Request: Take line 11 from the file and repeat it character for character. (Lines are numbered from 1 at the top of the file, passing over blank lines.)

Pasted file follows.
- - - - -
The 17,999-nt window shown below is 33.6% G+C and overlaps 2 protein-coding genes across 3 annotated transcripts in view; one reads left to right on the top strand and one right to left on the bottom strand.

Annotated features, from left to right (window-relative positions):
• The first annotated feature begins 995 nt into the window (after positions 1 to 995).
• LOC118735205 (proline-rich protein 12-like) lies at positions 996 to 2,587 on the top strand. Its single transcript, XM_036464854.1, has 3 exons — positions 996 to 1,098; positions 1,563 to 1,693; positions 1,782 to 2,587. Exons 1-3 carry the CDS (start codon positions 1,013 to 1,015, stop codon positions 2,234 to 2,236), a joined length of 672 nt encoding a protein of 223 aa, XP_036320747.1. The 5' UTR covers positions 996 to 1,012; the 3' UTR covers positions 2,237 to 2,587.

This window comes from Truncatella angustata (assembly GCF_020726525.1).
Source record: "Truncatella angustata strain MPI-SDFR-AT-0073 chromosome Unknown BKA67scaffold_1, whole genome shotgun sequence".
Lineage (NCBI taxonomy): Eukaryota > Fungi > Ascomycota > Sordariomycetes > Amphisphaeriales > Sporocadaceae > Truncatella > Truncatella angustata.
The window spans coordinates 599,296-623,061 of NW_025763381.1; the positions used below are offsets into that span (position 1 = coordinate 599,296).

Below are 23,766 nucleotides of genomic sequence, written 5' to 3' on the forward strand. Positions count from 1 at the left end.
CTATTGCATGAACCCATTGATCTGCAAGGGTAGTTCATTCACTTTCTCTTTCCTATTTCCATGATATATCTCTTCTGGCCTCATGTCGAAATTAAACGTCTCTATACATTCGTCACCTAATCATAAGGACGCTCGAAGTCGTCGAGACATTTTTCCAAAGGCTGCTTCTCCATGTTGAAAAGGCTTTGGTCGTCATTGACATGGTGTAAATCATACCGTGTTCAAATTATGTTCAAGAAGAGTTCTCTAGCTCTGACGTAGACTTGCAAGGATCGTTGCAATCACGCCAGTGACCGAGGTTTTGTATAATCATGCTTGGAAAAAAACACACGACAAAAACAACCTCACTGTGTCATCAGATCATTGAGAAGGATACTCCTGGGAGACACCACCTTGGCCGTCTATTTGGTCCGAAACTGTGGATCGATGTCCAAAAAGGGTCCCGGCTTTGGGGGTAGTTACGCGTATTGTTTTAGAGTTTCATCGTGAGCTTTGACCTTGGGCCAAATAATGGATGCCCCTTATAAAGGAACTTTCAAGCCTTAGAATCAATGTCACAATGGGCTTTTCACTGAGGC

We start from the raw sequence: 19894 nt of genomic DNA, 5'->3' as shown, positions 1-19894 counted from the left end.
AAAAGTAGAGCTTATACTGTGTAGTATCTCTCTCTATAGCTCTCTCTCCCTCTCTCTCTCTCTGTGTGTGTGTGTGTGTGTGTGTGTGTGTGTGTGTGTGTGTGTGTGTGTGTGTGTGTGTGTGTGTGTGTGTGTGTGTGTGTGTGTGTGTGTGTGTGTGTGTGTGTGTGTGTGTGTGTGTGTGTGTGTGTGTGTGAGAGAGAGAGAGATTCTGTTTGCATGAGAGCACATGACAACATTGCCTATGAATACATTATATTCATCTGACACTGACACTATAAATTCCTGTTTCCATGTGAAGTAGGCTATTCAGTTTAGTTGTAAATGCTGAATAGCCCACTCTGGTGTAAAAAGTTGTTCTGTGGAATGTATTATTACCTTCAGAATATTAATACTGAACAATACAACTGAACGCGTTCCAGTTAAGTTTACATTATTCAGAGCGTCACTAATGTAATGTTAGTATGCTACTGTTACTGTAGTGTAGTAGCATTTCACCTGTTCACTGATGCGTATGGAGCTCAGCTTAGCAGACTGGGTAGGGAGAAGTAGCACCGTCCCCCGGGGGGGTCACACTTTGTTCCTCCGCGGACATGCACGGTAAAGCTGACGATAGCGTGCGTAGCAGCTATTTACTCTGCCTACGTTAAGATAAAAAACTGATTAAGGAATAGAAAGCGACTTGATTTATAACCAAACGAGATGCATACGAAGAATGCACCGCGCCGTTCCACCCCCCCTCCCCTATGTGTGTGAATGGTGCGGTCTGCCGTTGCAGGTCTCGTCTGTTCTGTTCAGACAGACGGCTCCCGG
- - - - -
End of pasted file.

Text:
We start from the raw sequence: 19894 nt of genomic DNA, 5'->3' as shown, positions 1-19894 counted from the left end.